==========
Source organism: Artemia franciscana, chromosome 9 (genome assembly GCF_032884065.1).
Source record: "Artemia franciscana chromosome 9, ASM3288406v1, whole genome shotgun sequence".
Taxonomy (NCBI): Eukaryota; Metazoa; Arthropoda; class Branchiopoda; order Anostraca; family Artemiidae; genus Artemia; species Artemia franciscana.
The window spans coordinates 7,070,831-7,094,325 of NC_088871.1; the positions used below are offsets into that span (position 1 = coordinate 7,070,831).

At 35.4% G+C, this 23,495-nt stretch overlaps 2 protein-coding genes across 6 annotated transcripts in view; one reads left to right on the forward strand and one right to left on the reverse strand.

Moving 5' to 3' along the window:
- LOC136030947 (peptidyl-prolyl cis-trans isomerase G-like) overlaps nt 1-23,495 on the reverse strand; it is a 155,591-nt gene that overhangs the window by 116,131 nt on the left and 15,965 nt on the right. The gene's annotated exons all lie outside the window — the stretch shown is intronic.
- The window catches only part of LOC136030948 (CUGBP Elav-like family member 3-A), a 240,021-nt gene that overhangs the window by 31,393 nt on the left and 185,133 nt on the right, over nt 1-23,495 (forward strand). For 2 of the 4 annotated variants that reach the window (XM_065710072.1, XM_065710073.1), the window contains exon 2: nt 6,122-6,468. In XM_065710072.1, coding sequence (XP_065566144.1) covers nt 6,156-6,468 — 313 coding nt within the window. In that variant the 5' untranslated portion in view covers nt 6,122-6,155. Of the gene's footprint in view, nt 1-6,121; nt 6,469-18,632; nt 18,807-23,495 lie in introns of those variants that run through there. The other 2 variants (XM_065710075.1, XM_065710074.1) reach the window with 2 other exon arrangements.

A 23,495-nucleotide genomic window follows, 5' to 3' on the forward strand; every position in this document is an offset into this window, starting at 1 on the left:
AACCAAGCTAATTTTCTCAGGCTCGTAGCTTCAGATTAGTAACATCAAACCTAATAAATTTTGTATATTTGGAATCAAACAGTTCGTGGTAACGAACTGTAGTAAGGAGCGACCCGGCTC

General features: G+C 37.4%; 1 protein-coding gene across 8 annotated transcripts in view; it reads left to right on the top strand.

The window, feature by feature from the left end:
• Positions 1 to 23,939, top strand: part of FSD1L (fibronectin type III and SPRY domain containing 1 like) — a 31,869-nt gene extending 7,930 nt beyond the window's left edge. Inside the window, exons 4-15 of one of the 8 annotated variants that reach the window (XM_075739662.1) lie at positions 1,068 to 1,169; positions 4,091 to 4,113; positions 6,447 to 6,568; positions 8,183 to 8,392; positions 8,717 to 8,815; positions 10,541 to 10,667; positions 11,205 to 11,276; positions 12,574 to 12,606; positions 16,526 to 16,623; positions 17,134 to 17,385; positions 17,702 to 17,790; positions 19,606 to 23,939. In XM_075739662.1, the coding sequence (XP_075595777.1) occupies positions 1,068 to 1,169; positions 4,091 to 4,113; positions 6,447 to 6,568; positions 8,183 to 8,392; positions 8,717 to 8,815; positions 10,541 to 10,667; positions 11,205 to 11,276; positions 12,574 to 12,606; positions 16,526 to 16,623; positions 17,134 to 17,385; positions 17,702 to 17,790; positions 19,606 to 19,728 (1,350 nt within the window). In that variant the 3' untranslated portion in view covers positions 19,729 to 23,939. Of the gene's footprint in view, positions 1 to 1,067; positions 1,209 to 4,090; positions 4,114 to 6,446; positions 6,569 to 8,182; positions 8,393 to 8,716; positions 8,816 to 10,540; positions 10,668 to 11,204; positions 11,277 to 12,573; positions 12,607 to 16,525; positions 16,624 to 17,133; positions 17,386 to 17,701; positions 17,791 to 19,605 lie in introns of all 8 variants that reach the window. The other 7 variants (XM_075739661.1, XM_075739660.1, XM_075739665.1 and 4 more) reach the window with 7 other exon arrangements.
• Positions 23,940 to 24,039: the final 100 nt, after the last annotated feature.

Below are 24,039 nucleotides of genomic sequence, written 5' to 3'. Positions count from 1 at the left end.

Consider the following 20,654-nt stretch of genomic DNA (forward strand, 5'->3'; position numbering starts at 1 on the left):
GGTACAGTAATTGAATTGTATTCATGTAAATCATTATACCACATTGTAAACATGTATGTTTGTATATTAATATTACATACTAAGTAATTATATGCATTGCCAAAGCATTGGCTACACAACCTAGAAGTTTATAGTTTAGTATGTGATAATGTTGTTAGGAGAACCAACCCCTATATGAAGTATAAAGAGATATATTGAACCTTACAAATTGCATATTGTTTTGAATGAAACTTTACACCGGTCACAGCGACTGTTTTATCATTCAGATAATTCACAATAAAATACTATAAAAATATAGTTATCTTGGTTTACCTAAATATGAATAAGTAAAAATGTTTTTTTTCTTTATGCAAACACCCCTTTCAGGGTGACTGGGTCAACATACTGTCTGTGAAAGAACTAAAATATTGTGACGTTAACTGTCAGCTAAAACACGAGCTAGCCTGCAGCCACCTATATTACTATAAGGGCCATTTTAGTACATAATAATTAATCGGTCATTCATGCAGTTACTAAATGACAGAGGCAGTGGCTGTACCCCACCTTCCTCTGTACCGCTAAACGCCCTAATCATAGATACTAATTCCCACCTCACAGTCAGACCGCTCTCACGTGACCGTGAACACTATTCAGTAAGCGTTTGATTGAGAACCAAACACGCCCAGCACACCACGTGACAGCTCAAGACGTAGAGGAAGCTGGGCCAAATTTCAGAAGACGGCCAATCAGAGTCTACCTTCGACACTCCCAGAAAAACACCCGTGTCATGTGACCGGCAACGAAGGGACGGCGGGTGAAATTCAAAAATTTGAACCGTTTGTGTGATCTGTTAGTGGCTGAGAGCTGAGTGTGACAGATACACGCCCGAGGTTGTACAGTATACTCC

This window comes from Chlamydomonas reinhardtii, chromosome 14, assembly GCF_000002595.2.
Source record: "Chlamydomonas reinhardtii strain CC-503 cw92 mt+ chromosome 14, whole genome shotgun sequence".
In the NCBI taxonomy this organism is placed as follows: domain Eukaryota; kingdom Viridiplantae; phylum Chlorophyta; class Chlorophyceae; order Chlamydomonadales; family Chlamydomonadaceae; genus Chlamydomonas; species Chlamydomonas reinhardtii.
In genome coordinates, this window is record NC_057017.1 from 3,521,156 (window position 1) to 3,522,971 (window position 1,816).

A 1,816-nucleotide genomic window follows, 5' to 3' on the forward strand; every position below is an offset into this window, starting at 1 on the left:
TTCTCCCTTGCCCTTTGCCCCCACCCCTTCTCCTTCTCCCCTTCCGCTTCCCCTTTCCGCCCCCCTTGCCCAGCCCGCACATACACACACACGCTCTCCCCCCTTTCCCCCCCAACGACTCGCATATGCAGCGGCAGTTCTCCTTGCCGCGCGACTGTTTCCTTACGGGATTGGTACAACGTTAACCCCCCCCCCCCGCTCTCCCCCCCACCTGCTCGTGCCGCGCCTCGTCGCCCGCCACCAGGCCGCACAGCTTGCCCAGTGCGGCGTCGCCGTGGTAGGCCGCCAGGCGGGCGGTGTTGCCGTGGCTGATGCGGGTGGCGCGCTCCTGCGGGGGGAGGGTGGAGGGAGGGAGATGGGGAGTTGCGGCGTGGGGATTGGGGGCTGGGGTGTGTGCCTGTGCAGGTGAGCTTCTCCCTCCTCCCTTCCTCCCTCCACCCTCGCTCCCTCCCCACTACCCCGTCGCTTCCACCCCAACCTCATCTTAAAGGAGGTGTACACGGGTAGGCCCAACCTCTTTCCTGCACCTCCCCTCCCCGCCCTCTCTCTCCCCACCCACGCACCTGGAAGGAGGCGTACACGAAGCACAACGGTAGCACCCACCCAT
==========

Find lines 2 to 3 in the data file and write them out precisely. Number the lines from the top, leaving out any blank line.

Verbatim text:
Source record: "Artemia franciscana chromosome 9, ASM3288406v1, whole genome shotgun sequence".
Taxonomy (NCBI): Eukaryota; Metazoa; Arthropoda; class Branchiopoda; order Anostraca; family Artemiidae; genus Artemia; species Artemia franciscana.